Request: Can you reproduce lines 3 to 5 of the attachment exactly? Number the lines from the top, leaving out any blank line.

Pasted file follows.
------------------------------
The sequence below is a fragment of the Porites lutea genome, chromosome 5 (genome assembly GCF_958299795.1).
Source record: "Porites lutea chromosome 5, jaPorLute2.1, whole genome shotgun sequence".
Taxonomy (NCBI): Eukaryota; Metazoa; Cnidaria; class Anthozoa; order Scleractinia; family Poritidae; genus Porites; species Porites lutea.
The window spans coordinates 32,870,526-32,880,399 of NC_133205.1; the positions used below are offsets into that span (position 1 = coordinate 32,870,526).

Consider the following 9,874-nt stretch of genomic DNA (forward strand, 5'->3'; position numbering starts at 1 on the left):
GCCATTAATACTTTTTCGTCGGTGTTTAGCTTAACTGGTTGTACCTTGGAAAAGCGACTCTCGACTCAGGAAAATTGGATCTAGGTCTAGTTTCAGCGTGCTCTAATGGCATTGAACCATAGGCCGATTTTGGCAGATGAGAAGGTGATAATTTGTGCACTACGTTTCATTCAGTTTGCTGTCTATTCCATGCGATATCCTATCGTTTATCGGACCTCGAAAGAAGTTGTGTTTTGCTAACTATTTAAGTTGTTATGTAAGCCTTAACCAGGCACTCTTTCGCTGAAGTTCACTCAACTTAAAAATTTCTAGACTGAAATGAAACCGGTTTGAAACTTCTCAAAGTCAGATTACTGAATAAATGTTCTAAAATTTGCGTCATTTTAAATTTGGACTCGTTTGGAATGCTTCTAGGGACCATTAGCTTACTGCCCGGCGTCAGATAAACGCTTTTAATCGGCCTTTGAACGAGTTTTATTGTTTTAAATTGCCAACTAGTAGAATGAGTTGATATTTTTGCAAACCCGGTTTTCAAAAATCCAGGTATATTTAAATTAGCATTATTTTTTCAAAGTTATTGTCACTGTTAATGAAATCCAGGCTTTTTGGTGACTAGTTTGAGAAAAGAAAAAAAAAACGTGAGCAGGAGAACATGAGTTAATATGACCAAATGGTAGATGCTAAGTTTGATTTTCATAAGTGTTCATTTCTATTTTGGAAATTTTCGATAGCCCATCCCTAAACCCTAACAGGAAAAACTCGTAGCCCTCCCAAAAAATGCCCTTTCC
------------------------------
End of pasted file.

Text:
Taxonomy (NCBI): Eukaryota; Metazoa; Cnidaria; class Anthozoa; order Scleractinia; family Poritidae; genus Porites; species Porites lutea.
The window spans coordinates 32,870,526-32,880,399 of NC_133205.1; the positions used below are offsets into that span (position 1 = coordinate 32,870,526).

Consider the following 9,874-nt stretch of genomic DNA (forward strand, 5'->3'; position numbering starts at 1 on the left):